One thing you can never do with Dan Simmons is pigeon hole him under a specific genre. He’s published in most, from epic science fiction to mysteries to horror to thrilling historical fiction. Other than his Blade Runneresque novel Flashback from 2011, his previous four novels have been works of historical fiction; a couple of them have been fantastic, engrossing books — The Terror and Drood — and the other two — Black Hills and The Abominable — were lacking in something. His latest novel, The Fifth Heart, is a return to those earlier, thrilling works as he takes an idea that would hook any literary fan and takes you on one wild ride. The premise is a relatively simple one: what if Sherlock Holmes and Henry James teamed up together to solve a murder?
Sherlock Holmes is in Paris on a foggy night and finds Henry James by the Seine about to commit suicide. Instead, Holmes tells him he will join him on a ship in the morning to cross the Atlantic for James’s native United States to solve a murder that was thought and assumed to be a suicide. Clover Adams was a close friend of Henry James who committed suicide in 1885 under somewhat unusual circumstances. She was a member, along with James, of the Five of Hearts salon. And yet an enigmatic message is sent to the remaining members each year indicating nothing is as simple and clear cut as it seems.
Holmes begins his painstaking investigation, interviewing many and traveling all around Washington DC. James unwittingly becomes his Watson, as he also learns that Holmes is unsure if he is a real person or a fictional character, and that the stories Watson has penned about him with the help of literary agent Arthur Conan Doyle have distorted the facts of his past cases to make them all the more adventurous and grandiose. Holmes takes on many disguises and does what he does best.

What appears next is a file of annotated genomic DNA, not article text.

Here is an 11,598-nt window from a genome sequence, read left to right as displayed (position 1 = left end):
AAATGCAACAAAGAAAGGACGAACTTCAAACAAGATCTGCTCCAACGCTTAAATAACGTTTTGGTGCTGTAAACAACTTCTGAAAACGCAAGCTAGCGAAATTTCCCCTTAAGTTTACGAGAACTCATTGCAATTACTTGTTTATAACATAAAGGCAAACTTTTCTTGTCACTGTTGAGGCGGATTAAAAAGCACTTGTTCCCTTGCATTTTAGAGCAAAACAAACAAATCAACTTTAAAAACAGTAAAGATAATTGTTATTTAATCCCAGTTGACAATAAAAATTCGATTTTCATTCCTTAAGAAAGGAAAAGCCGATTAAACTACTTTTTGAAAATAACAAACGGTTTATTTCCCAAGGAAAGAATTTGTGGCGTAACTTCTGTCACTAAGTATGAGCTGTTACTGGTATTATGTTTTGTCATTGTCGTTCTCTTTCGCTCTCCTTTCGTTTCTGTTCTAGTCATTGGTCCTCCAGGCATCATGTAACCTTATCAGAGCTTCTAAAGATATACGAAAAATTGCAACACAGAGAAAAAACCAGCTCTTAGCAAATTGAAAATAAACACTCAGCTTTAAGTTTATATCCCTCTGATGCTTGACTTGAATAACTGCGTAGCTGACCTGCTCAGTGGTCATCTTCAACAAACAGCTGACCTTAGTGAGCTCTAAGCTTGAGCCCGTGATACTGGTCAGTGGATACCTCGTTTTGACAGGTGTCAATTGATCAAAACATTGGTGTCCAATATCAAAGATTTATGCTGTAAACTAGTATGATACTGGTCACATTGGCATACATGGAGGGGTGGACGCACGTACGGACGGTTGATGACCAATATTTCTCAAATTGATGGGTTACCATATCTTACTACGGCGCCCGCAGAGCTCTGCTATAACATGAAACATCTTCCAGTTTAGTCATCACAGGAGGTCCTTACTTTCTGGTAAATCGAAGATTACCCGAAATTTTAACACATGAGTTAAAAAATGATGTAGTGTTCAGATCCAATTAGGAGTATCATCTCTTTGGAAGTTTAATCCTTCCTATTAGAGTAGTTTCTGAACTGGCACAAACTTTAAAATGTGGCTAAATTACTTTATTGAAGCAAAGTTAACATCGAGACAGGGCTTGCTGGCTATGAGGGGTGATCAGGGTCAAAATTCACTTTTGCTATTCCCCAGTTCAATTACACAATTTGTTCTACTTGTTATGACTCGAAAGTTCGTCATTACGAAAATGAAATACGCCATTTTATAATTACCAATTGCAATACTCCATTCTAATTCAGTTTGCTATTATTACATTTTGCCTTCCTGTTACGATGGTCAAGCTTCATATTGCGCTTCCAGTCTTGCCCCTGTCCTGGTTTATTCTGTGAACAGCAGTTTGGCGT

Along the way readers will get to meet some fun characters, like Mark Twain and a young Teddy Roosevelt. They will also get to meet some familiar people from Holmes’s world, including Irene Adler and the infamous Professor Moriarty. The mystery will take James and Holmes away from DC to New York and then up to the Chicago to the White City and the World’s Fair where they will attempt to thwart a plot to assassinate the President of the United States.
Simmons clearly had a lot of fun with this novel, throwing as much literary subject matter as history. It is a lengthy novel and he enjoys taking the reader on interesting tangents, which all help to keep the reader enthralled as they have no idea where the story is going to go next. As with The Terror, the language makes it feel like one is reading something penned by Arthur Conan Doyle, with the use of particular language, diction and detail. Simmons fans will not be disappointed, while Holmesian ones will be delighted.
Originally written on August 1st, 2015 ©Alex C. Telander.
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